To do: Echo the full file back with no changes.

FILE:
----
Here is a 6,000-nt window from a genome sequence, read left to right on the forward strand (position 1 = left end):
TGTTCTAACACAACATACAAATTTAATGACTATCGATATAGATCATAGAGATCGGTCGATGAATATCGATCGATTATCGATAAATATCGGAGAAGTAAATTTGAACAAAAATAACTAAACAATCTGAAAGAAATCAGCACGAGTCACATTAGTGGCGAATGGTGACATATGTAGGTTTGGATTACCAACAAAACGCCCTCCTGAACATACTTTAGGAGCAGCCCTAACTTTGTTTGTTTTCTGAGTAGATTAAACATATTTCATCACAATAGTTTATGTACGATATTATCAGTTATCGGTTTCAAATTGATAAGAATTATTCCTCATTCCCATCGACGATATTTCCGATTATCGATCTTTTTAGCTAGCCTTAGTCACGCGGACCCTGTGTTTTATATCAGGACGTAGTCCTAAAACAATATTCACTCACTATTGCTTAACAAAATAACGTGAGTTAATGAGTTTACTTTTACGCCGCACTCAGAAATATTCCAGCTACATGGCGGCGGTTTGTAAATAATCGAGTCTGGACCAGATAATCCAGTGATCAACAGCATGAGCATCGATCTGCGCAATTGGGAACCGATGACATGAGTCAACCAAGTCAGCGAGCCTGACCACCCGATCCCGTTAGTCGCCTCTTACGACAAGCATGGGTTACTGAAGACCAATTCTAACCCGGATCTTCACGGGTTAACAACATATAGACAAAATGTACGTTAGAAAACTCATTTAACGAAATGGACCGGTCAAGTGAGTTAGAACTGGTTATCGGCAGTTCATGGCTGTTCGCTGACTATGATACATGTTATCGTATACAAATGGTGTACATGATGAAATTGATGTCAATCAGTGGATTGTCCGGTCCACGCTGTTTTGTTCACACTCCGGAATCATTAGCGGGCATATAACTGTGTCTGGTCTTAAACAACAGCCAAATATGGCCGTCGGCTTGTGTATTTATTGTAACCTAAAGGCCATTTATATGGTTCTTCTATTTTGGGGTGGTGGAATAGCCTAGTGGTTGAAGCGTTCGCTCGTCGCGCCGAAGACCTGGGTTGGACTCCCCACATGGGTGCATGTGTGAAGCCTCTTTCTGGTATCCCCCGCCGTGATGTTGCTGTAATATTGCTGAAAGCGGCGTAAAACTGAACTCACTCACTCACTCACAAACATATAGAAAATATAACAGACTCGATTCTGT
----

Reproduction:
Here is a 6,000-nt window from a genome sequence, read left to right on the forward strand (position 1 = left end):
TGTTCTAACACAACATACAAATTTAATGACTATCGATATAGATCATAGAGATCGGTCGATGAATATCGATCGATTATCGATAAATATCGGAGAAGTAAATTTGAACAAAAATAACTAAACAATCTGAAAGAAATCAGCACGAGTCACATTAGTGGCGAATGGTGACATATGTAGGTTTGGATTACCAACAAAACGCCCTCCTGAACATACTTTAGGAGCAGCCCTAACTTTGTTTGTTTTCTGAGTAGATTAAACATATTTCATCACAATAGTTTATGTACGATATTATCAGTTATCGGTTTCAAATTGATAAGAATTATTCCTCATTCCCATCGACGATATTTCCGATTATCGATCTTTTTAGCTAGCCTTAGTCACGCGGACCCTGTGTTTTATATCAGGACGTAGTCCTAAAACAATATTCACTCACTATTGCTTAACAAAATAACGTGAGTTAATGAGTTTACTTTTACGCCGCACTCAGAAATATTCCAGCTACATGGCGGCGGTTTGTAAATAATCGAGTCTGGACCAGATAATCCAGTGATCAACAGCATGAGCATCGATCTGCGCAATTGGGAACCGATGACATGAGTCAACCAAGTCAGCGAGCCTGACCACCCGATCCCGTTAGTCGCCTCTTACGACAAGCATGGGTTACTGAAGACCAATTCTAACCCGGATCTTCACGGGTTAACAACATATAGACAAAATGTACGTTAGAAAACTCATTTAACGAAATGGACCGGTCAAGTGAGTTAGAACTGGTTATCGGCAGTTCATGGCTGTTCGCTGACTATGATACATGTTATCGTATACAAATGGTGTACATGATGAAATTGATGTCAATCAGTGGATTGTCCGGTCCACGCTGTTTTGTTCACACTCCGGAATCATTAGCGGGCATATAACTGTGTCTGGTCTTAAACAACAGCCAAATATGGCCGTCGGCTTGTGTATTTATTGTAACCTAAAGGCCATTTATATGGTTCTTCTATTTTGGGGTGGTGGAATAGCCTAGTGGTTGAAGCGTTCGCTCGTCGCGCCGAAGACCTGGGTTGGACTCCCCACATGGGTGCATGTGTGAAGCCTCTTTCTGGTATCCCCCGCCGTGATGTTGCTGTAATATTGCTGAAAGCGGCGTAAAACTGAACTCACTCACTCACTCACAAACATATAGAAAATATAACAGACTCGATTCTGT